The City of Mexia is located at the intersection of U.S. Highway 84 and State Highways 14 and 171. It is approximately 40 miles east of Waco and about 1 1/2 hours south of the Dallas/Ft. Worth Metroplex.
The City's motto, based on the fact that outsiders tend to mispronounce the name (Mexia), it is "A great place to live, no matter how you pronounce it.”
Named after General José Antonio Mexía, a Hispanic hero for the Republic of Texas Army during the Texas Revolution, the town was founded near his estate, whose ownership dates to 1833. Things were pretty quiet in these parts until the railroad arrived. Mexia was platted in 1870 by the Houston and Texas Central Townsite Company, a sister company of the Houston and Texas Central Railroad. Lots went on sale in 1871 when the tracks between Hearne and Groesbeck were still under construction. A post office was granted in 1872, and Mexia was incorporated the following year. A large deposit of natural gas was discovered in 1912 by the Mexia Gas and Oil Company and in 1920, the Mexia Oilfield was found. These discoveries led to rapid population growth in the area.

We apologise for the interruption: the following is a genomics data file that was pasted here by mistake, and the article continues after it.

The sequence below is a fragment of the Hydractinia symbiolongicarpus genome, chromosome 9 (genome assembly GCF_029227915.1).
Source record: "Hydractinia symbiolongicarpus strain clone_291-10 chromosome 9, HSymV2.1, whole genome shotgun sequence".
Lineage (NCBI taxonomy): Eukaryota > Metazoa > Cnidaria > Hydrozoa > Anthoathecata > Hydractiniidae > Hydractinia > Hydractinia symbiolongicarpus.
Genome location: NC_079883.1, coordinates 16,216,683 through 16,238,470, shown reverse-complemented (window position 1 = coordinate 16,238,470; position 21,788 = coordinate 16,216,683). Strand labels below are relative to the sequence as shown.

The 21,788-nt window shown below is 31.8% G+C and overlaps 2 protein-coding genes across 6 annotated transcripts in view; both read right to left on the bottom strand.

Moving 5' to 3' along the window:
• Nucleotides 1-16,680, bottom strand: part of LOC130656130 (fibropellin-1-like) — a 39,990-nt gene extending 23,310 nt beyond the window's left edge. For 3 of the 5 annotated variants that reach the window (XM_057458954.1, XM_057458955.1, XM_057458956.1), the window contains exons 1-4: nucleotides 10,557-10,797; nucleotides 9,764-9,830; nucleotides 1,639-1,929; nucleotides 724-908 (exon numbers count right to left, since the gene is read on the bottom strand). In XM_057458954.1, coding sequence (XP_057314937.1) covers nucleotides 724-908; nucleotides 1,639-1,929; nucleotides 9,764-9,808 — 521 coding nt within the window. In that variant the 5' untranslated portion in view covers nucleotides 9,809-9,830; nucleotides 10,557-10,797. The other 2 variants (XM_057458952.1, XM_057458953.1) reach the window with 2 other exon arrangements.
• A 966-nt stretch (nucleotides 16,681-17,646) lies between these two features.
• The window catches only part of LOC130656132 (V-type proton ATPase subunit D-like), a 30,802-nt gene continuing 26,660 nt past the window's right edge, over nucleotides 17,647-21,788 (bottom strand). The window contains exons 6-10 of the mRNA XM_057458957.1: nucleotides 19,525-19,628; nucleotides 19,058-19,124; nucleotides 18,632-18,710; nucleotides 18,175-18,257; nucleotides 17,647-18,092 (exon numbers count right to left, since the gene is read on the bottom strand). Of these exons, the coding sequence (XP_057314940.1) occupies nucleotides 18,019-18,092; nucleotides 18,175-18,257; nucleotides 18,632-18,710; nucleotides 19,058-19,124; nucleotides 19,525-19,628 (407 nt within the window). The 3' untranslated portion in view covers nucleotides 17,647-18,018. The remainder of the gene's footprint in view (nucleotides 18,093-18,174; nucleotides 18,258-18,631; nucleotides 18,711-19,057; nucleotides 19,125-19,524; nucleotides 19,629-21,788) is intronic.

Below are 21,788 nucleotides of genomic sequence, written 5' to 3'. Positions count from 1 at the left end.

Nearby attractions include Mexia Public Schools Museum, Fort Parker Historical recreation, the Confederate Reunion Grounds, Fort Parker State Park, Lake Mexia, and Mexia State Supported Living Center (formerly Mexia State School), which began as a German prisoner of War Camp built in 1942 during World War II.
Mexia and Nearby Attractions
- Confederate Reunion Grounds State Historical Park located 8.5 miles southwest of Mexia.
- Mexia Public Schools Museum located in Mexia.
- Old Fort Parker State Historic Site located 8 miles south of Mexia.
- Lake Mexia is located on the Navasota River 7 miles southwest of Mexia.
- Fort Parker State park is located 7 miles south of Mexia.